Friends of Ballard Meadow

Information on this is under development

Friends of Ballard Meadow

In surveys carried out in 2003, 92% of local people felt strongly that open land such as Ballard Meadow should be protected. Ballard Meadow, now in the ownership of New Milton Town Council, is a 2.65 hectare site of unimproved grass land, grazed until 1995, which forms an important amenity area for local residents. In 1998 it was designated a SINC (Site of Importance for Nature Conservation) and green belt land. The habitats on site include meadow, ancient woodland and a stream.

The Partnership brought together interested parties, including local residents, to form the Friends of Ballard Meadow to help improve the conservation and management of the woodland, wetland and meadow. The Friends now operate independently of the Partnership and are affiliated to the British Trust for Conservation Volunteers (now renamed The Conservation Volunteers).

The aim of the Friends is to conserve the site, its flora, fauna and wildlife habitats as a community resource and promote its use by local people and visitors as a place for the quiet enjoyment and study of the countryside. It promotes practical conservation, fundraising and environmental education.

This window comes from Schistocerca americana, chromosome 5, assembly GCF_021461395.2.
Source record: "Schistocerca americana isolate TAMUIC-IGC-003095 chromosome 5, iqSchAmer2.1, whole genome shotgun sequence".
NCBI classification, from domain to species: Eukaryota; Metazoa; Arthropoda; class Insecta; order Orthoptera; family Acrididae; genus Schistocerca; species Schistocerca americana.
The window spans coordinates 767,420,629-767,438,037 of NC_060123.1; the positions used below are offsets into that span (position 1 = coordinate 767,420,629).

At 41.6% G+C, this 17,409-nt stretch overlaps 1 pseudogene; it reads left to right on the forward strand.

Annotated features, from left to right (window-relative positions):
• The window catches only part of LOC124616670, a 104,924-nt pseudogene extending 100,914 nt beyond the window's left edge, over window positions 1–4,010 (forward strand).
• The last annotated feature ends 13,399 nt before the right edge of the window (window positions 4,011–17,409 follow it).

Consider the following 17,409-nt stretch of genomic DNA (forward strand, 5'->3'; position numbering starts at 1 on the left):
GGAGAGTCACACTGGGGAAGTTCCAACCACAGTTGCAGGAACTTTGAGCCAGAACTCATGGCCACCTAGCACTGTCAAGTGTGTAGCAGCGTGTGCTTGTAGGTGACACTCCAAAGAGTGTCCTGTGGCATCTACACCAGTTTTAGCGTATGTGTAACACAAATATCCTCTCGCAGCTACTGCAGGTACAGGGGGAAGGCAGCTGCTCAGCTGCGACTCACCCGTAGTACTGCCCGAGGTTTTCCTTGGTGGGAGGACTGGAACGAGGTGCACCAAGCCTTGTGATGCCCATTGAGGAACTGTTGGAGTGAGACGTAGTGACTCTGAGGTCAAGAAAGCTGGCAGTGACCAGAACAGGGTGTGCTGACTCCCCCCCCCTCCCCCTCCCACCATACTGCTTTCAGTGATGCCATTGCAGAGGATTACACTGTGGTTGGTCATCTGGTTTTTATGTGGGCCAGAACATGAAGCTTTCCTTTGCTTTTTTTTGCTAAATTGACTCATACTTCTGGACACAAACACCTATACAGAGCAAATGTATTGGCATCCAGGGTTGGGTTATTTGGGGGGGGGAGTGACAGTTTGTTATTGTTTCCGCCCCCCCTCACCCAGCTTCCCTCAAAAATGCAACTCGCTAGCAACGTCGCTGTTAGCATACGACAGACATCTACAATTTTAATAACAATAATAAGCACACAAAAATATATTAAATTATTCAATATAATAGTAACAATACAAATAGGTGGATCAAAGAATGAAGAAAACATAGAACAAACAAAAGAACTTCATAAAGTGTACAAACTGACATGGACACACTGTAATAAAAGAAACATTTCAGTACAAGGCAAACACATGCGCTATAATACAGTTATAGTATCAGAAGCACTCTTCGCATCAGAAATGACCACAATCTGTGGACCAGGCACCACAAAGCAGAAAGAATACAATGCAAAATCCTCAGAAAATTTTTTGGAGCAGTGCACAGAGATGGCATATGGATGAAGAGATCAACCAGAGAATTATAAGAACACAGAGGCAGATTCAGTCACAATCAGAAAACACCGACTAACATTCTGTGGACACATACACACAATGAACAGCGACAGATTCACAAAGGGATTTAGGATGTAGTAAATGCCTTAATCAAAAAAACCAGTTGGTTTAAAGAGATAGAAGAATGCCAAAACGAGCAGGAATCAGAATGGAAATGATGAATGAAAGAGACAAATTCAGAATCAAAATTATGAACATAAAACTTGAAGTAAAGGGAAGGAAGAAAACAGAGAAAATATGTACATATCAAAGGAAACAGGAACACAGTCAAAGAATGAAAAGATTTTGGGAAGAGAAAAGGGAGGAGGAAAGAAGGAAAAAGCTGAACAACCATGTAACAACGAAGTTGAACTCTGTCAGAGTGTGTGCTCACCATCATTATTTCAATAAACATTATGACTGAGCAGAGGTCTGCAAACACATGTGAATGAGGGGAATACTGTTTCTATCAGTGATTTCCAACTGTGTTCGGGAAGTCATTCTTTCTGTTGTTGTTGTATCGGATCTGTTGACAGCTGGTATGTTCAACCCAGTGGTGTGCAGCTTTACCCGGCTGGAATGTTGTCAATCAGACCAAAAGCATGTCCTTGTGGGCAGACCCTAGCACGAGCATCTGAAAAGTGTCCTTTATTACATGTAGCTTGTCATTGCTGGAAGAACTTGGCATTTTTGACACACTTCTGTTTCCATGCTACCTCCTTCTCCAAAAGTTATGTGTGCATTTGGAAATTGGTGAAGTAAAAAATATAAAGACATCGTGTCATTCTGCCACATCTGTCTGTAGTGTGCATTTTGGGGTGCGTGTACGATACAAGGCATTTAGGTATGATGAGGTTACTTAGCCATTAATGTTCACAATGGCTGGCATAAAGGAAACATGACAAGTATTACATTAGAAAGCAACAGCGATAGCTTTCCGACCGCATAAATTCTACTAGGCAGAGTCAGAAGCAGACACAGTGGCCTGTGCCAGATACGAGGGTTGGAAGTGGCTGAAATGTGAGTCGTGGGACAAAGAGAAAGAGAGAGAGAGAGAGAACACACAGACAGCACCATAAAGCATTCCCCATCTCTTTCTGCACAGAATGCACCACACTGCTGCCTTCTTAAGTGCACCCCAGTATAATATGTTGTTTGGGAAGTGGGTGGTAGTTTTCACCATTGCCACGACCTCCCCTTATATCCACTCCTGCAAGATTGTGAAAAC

Ballard Meadow, with woodland on leftThe Friends have worked hard to raise funds for their activities in the meadow, and over time have worked tirelessly to clear the woodland of trees and shrubs, such as holly, that previously blocked out too much light.

The result of this is that the number of bluebells and other flowering plants has greatly increased.

The Friends also clear ditches and streams and work very hard to eradicate poisonous and pernicious weeds such as giant hogweed. A cutting schedule for the meadow has been agreed by the town council which allows grasses and flowering plants to set seed.

The Partnership subsequently assisted the town council with getting environmental management Ballard Meadow and Barton Common onto Natural England’s Higher Level Countryside Stewardship scheme and was instrumental in moving this to a successful conclusion.

This enabled access to EU funding for a ten year programme which paid for fencing and other environmental improvements, to allow meadow and common areas to be grazed at certain times of the year, plus a comprehensive programme of tree management.

Works undertaken have included litter picking, clearing brambles, cutting holly, reinstating paths, building bridges, mapping and carrying out surveys of flora and fauna.

If anyone is interested in getting involved with the Friends, please contact us and we will put you in touch with the appropriate person.